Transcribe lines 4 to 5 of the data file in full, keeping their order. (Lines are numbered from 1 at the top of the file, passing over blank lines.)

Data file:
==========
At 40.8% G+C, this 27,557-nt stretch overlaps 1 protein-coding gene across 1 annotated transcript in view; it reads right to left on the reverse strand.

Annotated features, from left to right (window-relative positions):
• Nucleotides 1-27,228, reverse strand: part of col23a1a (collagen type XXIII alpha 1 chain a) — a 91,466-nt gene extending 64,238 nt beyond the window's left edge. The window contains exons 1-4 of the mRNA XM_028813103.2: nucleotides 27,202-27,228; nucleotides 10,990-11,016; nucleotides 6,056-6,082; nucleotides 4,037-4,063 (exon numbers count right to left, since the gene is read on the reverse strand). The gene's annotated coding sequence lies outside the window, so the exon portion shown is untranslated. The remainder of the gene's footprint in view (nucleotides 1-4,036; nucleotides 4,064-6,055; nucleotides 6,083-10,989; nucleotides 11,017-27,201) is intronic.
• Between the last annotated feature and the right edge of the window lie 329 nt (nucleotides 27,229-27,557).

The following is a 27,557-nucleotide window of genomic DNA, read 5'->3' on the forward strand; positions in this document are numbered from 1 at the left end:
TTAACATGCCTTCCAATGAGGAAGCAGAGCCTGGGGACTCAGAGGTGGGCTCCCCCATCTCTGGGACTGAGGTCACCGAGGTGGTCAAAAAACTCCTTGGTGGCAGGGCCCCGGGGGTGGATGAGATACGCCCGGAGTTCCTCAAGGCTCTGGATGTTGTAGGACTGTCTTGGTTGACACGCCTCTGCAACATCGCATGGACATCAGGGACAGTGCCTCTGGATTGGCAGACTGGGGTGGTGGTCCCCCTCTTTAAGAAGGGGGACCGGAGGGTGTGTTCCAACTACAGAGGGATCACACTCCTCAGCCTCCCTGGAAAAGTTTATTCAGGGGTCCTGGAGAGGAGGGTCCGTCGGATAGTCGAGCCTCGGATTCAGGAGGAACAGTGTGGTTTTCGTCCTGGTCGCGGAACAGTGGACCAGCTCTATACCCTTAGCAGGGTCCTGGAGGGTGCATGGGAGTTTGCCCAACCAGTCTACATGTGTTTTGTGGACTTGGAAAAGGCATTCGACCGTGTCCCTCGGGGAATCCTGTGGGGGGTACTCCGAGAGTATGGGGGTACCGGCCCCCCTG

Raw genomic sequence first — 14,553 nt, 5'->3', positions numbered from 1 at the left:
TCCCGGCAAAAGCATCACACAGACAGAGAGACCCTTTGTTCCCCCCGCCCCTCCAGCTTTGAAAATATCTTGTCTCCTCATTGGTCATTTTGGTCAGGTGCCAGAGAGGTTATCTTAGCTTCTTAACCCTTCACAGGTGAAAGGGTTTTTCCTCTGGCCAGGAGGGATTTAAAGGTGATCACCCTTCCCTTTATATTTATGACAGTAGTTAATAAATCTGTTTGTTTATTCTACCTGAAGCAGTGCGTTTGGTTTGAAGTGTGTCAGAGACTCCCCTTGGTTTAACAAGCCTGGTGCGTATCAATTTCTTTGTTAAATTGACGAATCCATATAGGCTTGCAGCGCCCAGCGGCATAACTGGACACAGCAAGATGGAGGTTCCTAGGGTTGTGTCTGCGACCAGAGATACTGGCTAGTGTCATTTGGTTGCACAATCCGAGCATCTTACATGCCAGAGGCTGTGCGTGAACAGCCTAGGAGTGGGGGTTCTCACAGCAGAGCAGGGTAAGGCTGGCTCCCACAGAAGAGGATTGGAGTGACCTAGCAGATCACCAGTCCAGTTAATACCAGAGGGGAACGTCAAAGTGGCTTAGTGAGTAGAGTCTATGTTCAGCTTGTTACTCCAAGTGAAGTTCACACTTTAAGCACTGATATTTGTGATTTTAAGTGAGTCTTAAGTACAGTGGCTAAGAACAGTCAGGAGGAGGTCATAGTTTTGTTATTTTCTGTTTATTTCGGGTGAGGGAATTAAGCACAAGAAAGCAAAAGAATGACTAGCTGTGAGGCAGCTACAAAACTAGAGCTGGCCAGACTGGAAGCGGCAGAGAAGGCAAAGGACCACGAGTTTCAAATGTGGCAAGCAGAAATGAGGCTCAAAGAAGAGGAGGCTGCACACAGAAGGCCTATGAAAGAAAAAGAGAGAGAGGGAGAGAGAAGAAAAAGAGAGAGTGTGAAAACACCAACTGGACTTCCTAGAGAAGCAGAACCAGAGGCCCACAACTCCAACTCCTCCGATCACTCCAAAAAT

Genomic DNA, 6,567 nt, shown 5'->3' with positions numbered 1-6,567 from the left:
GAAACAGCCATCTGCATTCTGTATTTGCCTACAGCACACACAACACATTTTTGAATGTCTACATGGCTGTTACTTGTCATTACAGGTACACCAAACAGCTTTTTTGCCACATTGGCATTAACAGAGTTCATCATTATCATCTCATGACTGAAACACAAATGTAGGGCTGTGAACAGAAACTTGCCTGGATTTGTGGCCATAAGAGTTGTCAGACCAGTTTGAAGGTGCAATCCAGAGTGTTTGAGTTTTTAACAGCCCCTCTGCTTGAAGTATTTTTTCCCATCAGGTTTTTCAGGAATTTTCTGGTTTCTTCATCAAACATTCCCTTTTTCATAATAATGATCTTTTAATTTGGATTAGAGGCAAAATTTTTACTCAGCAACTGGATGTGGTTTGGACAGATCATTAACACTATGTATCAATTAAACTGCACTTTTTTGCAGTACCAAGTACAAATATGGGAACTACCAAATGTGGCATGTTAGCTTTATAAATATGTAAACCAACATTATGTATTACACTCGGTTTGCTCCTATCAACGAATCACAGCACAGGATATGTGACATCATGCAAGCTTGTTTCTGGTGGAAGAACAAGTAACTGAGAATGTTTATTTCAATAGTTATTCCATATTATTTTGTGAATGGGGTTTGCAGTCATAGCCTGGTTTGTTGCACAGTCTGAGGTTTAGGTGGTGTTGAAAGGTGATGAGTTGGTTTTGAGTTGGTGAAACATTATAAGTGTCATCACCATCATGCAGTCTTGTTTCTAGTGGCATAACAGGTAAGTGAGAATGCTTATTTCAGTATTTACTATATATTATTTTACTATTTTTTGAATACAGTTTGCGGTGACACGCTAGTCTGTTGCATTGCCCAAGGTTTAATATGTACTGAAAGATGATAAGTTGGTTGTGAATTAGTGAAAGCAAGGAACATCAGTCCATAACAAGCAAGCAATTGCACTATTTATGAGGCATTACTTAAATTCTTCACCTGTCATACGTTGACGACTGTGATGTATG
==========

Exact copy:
• Between the last annotated feature and the right edge of the window lie 329 nt (nucleotides 27,229-27,557).

The following is a 27,557-nucleotide window of genomic DNA, read 5'->3' on the forward strand; positions in this document are numbered from 1 at the left end: